Turmoil in the Fulfillment Industry: Choose a Reliable Provider

April 11, 2018 Matt Pollock

There's been a major change in fulfillment over the past 10 years. Some companies are suddenly exiting the playing field, and others are slowly backing away by not investing in systems.

We've been seeing a major change in the marketplace over the past 10 years when it comes to fulfillment. Some companies are suddenly exiting the playing field, and others are slowly backing away by not investing in systems to keep it moving forward.

I’m going to say this right up front: it’s dangerous to be exposed to a company that’s no longer interested in fulfillment. This service disruption risk and the lack of investment are (or should be) worries for companies using outsourced fulfillment providers.

Commercial Print is Migrating to Personalization

Some companies that are not focused on fulfillment as their core offering are choosing to leave the fulfillment market. But it is diminishing commercial print spend that is really driving many fulfillment providers out of business.

Traditional commercial print has been on a downtrend for some time. Though recent numbers show that industry sales are expected to grow 1.5% to 3.0% in 2018, what we’re really seeing is a migration of commercial print to digital. It’s not a growth in volume of commercial pieces, but a growth in the cost per piece. What this small growth reflects is that migration from commercial to digital printing technologies, which cost more per piece but can be highly personalized and printed on demand to reduce waste, storage costs and transportation costs.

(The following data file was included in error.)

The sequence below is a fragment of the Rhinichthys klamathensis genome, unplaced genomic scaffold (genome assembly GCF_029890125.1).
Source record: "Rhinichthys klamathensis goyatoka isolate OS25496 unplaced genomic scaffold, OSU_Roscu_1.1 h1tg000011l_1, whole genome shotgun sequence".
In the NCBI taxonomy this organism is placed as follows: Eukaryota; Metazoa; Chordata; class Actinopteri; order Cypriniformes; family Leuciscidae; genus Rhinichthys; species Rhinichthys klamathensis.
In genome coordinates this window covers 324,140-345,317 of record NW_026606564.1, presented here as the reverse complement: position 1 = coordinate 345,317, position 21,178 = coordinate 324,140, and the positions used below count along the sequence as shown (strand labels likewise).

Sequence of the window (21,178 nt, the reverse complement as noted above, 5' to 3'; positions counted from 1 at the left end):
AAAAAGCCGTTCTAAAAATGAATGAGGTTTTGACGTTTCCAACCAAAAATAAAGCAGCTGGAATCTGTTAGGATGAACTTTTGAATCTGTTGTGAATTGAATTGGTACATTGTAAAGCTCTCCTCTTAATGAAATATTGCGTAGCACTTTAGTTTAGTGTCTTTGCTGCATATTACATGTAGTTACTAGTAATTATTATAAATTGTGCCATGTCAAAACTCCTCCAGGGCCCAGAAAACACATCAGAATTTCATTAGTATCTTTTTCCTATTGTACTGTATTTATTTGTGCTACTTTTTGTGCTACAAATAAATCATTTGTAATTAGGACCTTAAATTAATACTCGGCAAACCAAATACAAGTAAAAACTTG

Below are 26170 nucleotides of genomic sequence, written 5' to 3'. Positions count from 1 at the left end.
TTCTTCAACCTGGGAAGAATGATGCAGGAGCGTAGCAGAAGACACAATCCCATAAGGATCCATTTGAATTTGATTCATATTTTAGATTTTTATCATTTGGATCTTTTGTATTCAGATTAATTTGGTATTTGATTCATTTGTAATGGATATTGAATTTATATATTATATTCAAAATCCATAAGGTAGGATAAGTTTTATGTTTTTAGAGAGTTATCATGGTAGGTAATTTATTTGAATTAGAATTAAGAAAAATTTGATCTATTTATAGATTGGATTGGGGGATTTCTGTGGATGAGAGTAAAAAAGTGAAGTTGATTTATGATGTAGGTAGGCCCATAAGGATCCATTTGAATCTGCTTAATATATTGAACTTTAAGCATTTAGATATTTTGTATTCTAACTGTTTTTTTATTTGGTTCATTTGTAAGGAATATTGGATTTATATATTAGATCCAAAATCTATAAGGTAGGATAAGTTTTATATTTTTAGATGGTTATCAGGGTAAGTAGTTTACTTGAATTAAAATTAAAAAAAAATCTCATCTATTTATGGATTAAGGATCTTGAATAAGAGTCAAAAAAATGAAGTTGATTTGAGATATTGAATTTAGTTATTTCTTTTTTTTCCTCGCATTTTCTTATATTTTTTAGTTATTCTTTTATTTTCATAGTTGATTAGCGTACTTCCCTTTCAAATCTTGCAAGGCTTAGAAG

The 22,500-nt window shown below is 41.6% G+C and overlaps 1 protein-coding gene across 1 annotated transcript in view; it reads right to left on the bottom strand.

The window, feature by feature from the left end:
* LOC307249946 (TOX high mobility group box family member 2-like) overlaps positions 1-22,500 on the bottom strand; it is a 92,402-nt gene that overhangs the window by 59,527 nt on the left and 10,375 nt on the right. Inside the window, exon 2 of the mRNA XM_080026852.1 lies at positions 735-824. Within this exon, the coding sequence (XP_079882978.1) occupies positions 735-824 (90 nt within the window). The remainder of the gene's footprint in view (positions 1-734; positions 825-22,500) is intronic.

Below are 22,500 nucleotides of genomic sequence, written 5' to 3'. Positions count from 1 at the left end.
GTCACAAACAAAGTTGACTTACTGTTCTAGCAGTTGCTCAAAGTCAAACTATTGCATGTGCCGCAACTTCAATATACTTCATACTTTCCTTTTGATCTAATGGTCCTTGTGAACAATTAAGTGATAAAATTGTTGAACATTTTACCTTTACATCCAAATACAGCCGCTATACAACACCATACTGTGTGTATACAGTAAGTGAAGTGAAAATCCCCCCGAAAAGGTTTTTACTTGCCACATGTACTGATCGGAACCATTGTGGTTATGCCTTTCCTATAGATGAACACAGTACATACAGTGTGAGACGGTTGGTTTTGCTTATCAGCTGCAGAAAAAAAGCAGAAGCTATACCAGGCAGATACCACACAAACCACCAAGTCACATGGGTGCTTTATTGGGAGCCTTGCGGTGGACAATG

The general consensus in the industry is that personalized, integrated communication is the future. Static communications are evolving to personalized communications, and that’s driving large traditionally printed commercial runs to high volume personalized runs.

But only a few traditional printers are investing in setting up a digital infrastructure (cut-sheet toner-based presses, workstations, servers, networks, software, web-to-print capabilities, etc.)—and its these few that are causing the industry's numbers to show growth. As commercial print dies, there’s tremendous pressure on print fulfillment companies that rely heavily on commercial print as a major source of revenue (rather than pure fulfillment). 

This has created a kind of turmoil in the marketplace. Historically, when fulfillment is offered by commercial printers they've tied in the costs of printing with the fulfillment services. They still want to think in terms of traditional commercial services: it's easier to print a million pieces of each print item. They don't love you as much as a customer when you don't buy a lot of print. The problem is that many brands (maybe yours?) had large print programs that have been getting progressively smaller—but these small programs are still vital to their business. As their programs get smaller and more personalized via digital print, commercial print companies that do fulfillment aren't interested, because the costs aren't there.

Ultimately, they’re leaving their customers out in the cold. Fulfillment is a complex beast. For many of these customers, it may take a year to get out of, or duplicate the functions they had in place as they seek to find a new vendor. This rushed transition from unplanned shutdowns leaves them scrambling—and that doesn’t make for a successful transition.